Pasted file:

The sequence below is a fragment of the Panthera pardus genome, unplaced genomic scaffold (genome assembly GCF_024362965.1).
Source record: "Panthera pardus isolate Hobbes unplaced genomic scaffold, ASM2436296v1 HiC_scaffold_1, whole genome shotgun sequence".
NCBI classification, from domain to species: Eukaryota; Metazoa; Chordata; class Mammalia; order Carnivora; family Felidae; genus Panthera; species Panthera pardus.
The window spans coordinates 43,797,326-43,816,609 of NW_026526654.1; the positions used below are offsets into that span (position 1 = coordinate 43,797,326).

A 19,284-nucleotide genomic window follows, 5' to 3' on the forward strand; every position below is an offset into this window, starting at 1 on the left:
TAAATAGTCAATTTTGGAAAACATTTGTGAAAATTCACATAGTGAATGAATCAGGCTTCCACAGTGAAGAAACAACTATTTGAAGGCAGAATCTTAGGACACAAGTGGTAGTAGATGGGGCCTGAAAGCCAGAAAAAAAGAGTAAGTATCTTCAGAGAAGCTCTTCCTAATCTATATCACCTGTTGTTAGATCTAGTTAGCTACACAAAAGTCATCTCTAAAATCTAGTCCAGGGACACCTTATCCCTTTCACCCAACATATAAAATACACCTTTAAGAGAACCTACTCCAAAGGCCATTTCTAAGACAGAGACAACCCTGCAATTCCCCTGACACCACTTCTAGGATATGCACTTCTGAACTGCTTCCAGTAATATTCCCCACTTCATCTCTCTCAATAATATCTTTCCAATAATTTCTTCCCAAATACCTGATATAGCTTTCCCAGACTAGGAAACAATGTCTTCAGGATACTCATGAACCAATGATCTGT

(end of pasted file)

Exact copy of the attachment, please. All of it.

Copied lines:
The sequence below is a fragment of the Panthera pardus genome, unplaced genomic scaffold (genome assembly GCF_024362965.1).
Source record: "Panthera pardus isolate Hobbes unplaced genomic scaffold, ASM2436296v1 HiC_scaffold_1, whole genome shotgun sequence".
NCBI classification, from domain to species: Eukaryota; Metazoa; Chordata; class Mammalia; order Carnivora; family Felidae; genus Panthera; species Panthera pardus.
The window spans coordinates 43,797,326-43,816,609 of NW_026526654.1; the positions used below are offsets into that span (position 1 = coordinate 43,797,326).

A 19,284-nucleotide genomic window follows, 5' to 3' on the forward strand; every position below is an offset into this window, starting at 1 on the left:
TAAATAGTCAATTTTGGAAAACATTTGTGAAAATTCACATAGTGAATGAATCAGGCTTCCACAGTGAAGAAACAACTATTTGAAGGCAGAATCTTAGGACACAAGTGGTAGTAGATGGGGCCTGAAAGCCAGAAAAAAAGAGTAAGTATCTTCAGAGAAGCTCTTCCTAATCTATATCACCTGTTGTTAGATCTAGTTAGCTACACAAAAGTCATCTCTAAAATCTAGTCCAGGGACACCTTATCCCTTTCACCCAACATATAAAATACACCTTTAAGAGAACCTACTCCAAAGGCCATTTCTAAGACAGAGACAACCCTGCAATTCCCCTGACACCACTTCTAGGATATGCACTTCTGAACTGCTTCCAGTAATATTCCCCACTTCATCTCTCTCAATAATATCTTTCCAATAATTTCTTCCCAAATACCTGATATAGCTTTCCCAGACTAGGAAACAATGTCTTCAGGATACTCATGAACCAATGATCTGT